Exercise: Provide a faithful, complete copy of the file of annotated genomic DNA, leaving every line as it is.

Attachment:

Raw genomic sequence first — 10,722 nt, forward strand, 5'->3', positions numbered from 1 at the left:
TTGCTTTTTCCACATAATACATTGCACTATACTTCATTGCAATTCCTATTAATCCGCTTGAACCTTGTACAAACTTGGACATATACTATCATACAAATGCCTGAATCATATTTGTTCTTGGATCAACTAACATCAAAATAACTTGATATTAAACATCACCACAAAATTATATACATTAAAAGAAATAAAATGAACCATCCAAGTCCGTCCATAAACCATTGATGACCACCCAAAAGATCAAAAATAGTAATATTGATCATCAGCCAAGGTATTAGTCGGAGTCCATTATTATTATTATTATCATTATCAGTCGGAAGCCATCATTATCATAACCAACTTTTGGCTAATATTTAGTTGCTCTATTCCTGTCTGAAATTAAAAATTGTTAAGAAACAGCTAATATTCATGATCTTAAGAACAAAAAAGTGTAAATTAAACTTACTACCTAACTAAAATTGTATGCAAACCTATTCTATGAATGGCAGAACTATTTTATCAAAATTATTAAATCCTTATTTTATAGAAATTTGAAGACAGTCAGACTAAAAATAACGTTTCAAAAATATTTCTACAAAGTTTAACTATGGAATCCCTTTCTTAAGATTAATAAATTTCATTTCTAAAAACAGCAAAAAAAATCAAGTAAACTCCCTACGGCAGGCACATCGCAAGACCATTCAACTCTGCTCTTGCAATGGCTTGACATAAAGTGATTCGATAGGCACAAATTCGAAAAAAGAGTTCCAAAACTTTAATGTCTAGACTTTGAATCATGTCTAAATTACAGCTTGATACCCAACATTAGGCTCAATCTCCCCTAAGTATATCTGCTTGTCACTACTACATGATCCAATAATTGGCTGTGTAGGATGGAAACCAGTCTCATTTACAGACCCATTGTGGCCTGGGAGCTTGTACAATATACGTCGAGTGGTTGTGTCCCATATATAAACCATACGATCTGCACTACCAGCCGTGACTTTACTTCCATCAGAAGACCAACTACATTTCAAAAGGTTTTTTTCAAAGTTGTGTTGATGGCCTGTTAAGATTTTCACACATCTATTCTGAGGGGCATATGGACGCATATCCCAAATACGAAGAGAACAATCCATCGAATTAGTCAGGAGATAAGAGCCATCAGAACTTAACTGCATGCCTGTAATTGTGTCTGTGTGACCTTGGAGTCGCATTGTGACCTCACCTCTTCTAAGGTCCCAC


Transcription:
Raw genomic sequence first — 10,722 nt, forward strand, 5'->3', positions numbered from 1 at the left:
TTGCTTTTTCCACATAATACATTGCACTATACTTCATTGCAATTCCTATTAATCCGCTTGAACCTTGTACAAACTTGGACATATACTATCATACAAATGCCTGAATCATATTTGTTCTTGGATCAACTAACATCAAAATAACTTGATATTAAACATCACCACAAAATTATATACATTAAAAGAAATAAAATGAACCATCCAAGTCCGTCCATAAACCATTGATGACCACCCAAAAGATCAAAAATAGTAATATTGATCATCAGCCAAGGTATTAGTCGGAGTCCATTATTATTATTATTATCATTATCAGTCGGAAGCCATCATTATCATAACCAACTTTTGGCTAATATTTAGTTGCTCTATTCCTGTCTGAAATTAAAAATTGTTAAGAAACAGCTAATATTCATGATCTTAAGAACAAAAAAGTGTAAATTAAACTTACTACCTAACTAAAATTGTATGCAAACCTATTCTATGAATGGCAGAACTATTTTATCAAAATTATTAAATCCTTATTTTATAGAAATTTGAAGACAGTCAGACTAAAAATAACGTTTCAAAAATATTTCTACAAAGTTTAACTATGGAATCCCTTTCTTAAGATTAATAAATTTCATTTCTAAAAACAGCAAAAAAAATCAAGTAAACTCCCTACGGCAGGCACATCGCAAGACCATTCAACTCTGCTCTTGCAATGGCTTGACATAAAGTGATTCGATAGGCACAAATTCGAAAAAAGAGTTCCAAAACTTTAATGTCTAGACTTTGAATCATGTCTAAATTACAGCTTGATACCCAACATTAGGCTCAATCTCCCCTAAGTATATCTGCTTGTCACTACTACATGATCCAATAATTGGCTGTGTAGGATGGAAACCAGTCTCATTTACAGACCCATTGTGGCCTGGGAGCTTGTACAATATACGTCGAGTGGTTGTGTCCCATATATAAACCATACGATCTGCACTACCAGCCGTGACTTTACTTCCATCAGAAGACCAACTACATTTCAAAAGGTTTTTTTCAAAGTTGTGTTGATGGCCTGTTAAGATTTTCACACATCTATTCTGAGGGGCATATGGACGCATATCCCAAATACGAAGAGAACAATCCATCGAATTAGTCAGGAGATAAGAGCCATCAGAACTTAACTGCATGCCTGTAATTGTGTCTGTGTGACCTTGGAGTCGCATTGTGACCTCACCTCTTCTAAGGTCCCAC